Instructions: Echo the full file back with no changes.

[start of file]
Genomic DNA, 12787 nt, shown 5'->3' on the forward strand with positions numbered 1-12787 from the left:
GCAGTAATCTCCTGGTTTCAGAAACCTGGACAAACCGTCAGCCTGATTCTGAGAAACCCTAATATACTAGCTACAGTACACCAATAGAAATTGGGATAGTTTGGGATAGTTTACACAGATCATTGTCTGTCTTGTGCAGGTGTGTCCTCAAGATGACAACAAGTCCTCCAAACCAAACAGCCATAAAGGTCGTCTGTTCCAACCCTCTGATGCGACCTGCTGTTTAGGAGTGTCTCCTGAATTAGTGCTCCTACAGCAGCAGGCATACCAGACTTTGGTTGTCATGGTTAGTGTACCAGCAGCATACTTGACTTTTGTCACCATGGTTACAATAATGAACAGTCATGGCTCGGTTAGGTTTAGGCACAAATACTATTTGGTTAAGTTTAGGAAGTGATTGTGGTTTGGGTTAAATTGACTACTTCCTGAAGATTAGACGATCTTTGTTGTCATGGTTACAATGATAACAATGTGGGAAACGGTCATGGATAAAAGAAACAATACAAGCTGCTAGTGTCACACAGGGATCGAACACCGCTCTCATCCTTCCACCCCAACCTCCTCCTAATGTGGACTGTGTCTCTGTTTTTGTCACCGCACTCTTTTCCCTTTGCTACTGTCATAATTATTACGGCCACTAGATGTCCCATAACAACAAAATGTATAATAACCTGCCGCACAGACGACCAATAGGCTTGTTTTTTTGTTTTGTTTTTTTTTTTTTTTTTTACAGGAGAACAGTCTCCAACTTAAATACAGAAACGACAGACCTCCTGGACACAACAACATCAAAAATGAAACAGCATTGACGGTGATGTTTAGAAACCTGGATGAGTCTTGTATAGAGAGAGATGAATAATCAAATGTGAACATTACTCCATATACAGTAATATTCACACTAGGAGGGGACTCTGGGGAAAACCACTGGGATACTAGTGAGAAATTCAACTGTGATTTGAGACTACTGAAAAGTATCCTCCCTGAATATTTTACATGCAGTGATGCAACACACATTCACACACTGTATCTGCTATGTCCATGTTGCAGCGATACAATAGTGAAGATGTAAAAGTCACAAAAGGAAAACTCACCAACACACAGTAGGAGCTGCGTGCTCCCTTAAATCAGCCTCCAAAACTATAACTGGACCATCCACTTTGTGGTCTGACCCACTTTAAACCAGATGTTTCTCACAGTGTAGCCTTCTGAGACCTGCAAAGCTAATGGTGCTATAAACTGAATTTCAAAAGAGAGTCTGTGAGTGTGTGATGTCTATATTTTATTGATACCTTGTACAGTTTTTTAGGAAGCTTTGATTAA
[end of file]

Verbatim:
Genomic DNA, 12787 nt, shown 5'->3' on the forward strand with positions numbered 1-12787 from the left:
GCAGTAATCTCCTGGTTTCAGAAACCTGGACAAACCGTCAGCCTGATTCTGAGAAACCCTAATATACTAGCTACAGTACACCAATAGAAATTGGGATAGTTTGGGATAGTTTACACAGATCATTGTCTGTCTTGTGCAGGTGTGTCCTCAAGATGACAACAAGTCCTCCAAACCAAACAGCCATAAAGGTCGTCTGTTCCAACCCTCTGATGCGACCTGCTGTTTAGGAGTGTCTCCTGAATTAGTGCTCCTACAGCAGCAGGCATACCAGACTTTGGTTGTCATGGTTAGTGTACCAGCAGCATACTTGACTTTTGTCACCATGGTTACAATAATGAACAGTCATGGCTCGGTTAGGTTTAGGCACAAATACTATTTGGTTAAGTTTAGGAAGTGATTGTGGTTTGGGTTAAATTGACTACTTCCTGAAGATTAGACGATCTTTGTTGTCATGGTTACAATGATAACAATGTGGGAAACGGTCATGGATAAAAGAAACAATACAAGCTGCTAGTGTCACACAGGGATCGAACACCGCTCTCATCCTTCCACCCCAACCTCCTCCTAATGTGGACTGTGTCTCTGTTTTTGTCACCGCACTCTTTTCCCTTTGCTACTGTCATAATTATTACGGCCACTAGATGTCCCATAACAACAAAATGTATAATAACCTGCCGCACAGACGACCAATAGGCTTGTTTTTTTGTTTTGTTTTTTTTTTTTTTTTTTACAGGAGAACAGTCTCCAACTTAAATACAGAAACGACAGACCTCCTGGACACAACAACATCAAAAATGAAACAGCATTGACGGTGATGTTTAGAAACCTGGATGAGTCTTGTATAGAGAGAGATGAATAATCAAATGTGAACATTACTCCATATACAGTAATATTCACACTAGGAGGGGACTCTGGGGAAAACCACTGGGATACTAGTGAGAAATTCAACTGTGATTTGAGACTACTGAAAAGTATCCTCCCTGAATATTTTACATGCAGTGATGCAACACACATTCACACACTGTATCTGCTATGTCCATGTTGCAGCGATACAATAGTGAAGATGTAAAAGTCACAAAAGGAAAACTCACCAACACACAGTAGGAGCTGCGTGCTCCCTTAAATCAGCCTCCAAAACTATAACTGGACCATCCACTTTGTGGTCTGACCCACTTTAAACCAGATGTTTCTCACAGTGTAGCCTTCTGAGACCTGCAAAGCTAATGGTGCTATAAACTGAATTTCAAAAGAGAGTCTGTGAGTGTGTGATGTCTATATTTTATTGATACCTTGTACAGTTTTTTAGGAAGCTTTGATTAA